By Dick Johnson
"I feel so much better about myself."
These are words I heard several times at the July 4th barbecues from those who had just received haircuts. There were three volunteer stylists, Christina, Daniella, and Tara who worked non-stop from 11-3. I was the receptionist, and sometimes-bad guy who scheduled people and made them wait their turn. By closing time almost forty people, men, women and a few children received haircuts.
Those are the details, but they do not convey the miracle
that happened. Most people hadn’t had a haircut in a very long time. It added to their downcast demeanor. Some were angry and impatient. The skilled stylists made an effort to cut each person’s hair individualistically. And it worked. The transformation was remarkable. I am not exaggerating when I say men became handsome, woman attractive, and children cute again. And those who had been a bit unpleasant at first, now expressed gratitude.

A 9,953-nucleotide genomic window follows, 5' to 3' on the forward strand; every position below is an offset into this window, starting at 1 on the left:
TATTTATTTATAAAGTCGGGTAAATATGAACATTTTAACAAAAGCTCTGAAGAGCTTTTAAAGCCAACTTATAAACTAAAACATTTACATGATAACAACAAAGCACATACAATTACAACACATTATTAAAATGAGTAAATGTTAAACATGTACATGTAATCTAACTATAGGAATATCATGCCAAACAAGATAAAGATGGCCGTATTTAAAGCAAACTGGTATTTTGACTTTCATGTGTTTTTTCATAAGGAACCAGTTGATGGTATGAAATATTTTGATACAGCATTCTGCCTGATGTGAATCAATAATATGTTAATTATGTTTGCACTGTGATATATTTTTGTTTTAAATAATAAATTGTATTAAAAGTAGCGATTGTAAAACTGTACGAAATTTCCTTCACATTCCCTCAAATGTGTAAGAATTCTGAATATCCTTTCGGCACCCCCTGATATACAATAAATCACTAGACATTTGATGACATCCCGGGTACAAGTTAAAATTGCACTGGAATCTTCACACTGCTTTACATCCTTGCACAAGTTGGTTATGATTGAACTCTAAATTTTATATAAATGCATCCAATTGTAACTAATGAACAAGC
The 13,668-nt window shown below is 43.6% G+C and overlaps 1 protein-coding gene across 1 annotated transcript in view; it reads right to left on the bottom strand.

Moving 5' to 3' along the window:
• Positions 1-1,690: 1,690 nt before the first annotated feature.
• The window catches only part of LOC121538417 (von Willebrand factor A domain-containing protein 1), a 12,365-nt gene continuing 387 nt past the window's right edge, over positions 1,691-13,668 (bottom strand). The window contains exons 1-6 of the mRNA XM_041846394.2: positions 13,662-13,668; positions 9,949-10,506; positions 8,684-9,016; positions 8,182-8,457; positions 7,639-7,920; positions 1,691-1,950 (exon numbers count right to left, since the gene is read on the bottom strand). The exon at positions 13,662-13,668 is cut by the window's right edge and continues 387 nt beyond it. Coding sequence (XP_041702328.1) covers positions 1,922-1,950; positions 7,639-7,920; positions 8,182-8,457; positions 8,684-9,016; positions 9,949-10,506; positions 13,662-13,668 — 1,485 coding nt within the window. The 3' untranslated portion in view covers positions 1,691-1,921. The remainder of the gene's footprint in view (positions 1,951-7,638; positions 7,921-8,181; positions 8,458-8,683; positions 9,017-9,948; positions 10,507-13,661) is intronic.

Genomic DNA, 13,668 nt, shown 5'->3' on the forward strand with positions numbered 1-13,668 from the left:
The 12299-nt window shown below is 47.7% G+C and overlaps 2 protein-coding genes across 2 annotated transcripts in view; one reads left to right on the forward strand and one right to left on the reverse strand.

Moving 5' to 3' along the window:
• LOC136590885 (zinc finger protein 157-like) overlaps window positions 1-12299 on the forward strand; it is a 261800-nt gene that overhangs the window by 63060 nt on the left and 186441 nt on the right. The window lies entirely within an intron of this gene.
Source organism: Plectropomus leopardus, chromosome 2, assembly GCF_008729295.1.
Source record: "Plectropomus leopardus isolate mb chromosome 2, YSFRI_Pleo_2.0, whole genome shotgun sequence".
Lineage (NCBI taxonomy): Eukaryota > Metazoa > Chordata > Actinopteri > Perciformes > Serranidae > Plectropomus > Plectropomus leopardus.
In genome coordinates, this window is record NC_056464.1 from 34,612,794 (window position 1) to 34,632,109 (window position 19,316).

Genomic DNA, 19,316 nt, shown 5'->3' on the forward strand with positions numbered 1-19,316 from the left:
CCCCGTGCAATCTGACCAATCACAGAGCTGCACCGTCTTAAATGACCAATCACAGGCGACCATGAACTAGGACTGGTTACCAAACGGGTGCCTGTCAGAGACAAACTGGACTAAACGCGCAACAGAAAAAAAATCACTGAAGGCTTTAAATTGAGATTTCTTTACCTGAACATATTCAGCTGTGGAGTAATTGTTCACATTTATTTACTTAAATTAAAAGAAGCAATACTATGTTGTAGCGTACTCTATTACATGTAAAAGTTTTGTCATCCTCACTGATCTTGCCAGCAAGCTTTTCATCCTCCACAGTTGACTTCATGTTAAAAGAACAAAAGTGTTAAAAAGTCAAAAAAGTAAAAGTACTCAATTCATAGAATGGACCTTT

Most significant of all, were the words some said to me as they left, ”I feel much better about myself.” It was amazing, and
I began to realize the haircuts were more than just haircuts. They had helped strengthen people’s self-esteem.
The reality, of course, is that looking and feeling good for a while does not change the situation in which many of the people I met find themselves. They challenge us to work harder to provide the opportunities for housing, work, training, and healthcare that will build on our July 4th efforts.
This blog includes thoughts from various contributors at Seattle First Baptist